Chile: Inflation Fears -- For Good Reason
The economic party in Chile is in full swing. No wonder, then, that the central bank is under pressure to remove the punch bowl quickly.
The latest monthly business activity index shows the economy grew 6.4% in the year ended in June. The gain supports most forecasts that Chile will grow by about 6% this year, after expanding 6.1% in 2004.
Growth is broad-based. First, healthy job gains are fueling consumer spending. For the three months ended in May, jobs rose by 239,000 from the same period in 2004, the strongest showing in 12 years. Second, businesses are investing more in new plants and equipment. Production of capital goods was up by 39% in the year ended in the second quarter, and imports of business equipment are also surging.
Last, record high prices and solid demand from China has increased foreign sales of copper, Chile's No. 1 export. Total exports in the first seven months of 2005 jumped by 23% from the same period in 2004. But even so, the trade surplus is shrinking because consumer demand for cars and electronics, along with high oil prices and capital spending, is boosting imports.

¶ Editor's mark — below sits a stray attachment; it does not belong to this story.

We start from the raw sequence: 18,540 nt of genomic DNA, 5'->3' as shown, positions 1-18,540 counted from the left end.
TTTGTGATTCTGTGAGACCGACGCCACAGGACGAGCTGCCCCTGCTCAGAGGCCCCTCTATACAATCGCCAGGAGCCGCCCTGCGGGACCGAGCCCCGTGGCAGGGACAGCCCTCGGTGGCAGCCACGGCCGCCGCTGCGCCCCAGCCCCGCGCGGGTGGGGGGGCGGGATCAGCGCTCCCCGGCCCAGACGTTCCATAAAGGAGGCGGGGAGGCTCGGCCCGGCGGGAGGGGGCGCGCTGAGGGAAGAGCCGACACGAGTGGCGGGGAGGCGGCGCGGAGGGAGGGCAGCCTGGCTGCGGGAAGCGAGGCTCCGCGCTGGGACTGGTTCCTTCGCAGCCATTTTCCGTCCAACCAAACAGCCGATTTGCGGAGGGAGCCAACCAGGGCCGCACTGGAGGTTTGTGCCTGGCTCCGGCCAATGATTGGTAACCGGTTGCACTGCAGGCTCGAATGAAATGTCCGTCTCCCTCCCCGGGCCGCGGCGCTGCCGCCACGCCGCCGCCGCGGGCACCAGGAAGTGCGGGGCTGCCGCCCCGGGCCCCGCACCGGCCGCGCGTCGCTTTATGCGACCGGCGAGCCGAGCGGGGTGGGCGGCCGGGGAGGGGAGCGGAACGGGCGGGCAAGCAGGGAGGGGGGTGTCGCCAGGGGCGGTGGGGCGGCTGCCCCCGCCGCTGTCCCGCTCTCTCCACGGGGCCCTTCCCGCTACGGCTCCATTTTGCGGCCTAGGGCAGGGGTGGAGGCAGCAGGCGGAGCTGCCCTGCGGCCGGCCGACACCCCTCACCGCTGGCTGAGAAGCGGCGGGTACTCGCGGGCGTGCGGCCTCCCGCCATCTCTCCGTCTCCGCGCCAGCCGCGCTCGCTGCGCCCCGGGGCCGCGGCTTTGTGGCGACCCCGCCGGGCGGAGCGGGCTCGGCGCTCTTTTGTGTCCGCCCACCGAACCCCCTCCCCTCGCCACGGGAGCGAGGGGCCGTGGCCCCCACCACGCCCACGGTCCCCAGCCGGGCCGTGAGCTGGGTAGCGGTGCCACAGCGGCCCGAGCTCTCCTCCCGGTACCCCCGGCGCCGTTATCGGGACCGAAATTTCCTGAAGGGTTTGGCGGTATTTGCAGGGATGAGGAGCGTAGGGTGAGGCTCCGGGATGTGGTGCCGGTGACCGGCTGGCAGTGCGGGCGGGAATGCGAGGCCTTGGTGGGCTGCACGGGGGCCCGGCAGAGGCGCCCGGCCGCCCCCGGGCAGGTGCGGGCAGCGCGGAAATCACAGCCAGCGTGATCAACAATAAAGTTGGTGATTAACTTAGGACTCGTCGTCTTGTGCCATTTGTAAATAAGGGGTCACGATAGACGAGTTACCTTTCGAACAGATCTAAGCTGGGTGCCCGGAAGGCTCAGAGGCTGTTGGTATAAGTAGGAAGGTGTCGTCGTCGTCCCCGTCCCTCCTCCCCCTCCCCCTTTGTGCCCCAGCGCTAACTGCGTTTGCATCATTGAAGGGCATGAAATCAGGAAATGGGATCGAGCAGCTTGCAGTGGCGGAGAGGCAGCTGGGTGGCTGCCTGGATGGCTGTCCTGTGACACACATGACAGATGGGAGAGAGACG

With the economy booming, it's not surprising that the central bank of Chile is worrying about inflation. In July, total consumer prices were up 3.1% from their year-ago levels, while core prices, which exclude food, fuel, and some other items, rose 2.4%. Plus, tighter labor markets suggest cost pressures will keep building into 2006, especially since the government has approved a plan to lift the minimum wage by 12% over the next two years.
The central bank began to lift interest rates gradually in September, 2004, when it was clear the recovery was on firm footing. Now, with growth so strong and widespread, investors are thinking the bank may hike rates at each meeting for the rest of 2005. If so, the overnight policy rate will hit 4.75% by yearend.
In December, Chileans will elect a new president. The front-runner, former Defense Minister Michelle Bachelet, has promised to maintain Chile's fiscal surplus, while taking steps to ensure that the country's economic vigor trickles down to its poorest citizens, who so far have shared little in Chile's prosperity.
By James C. Cooper & Kathleen Madigan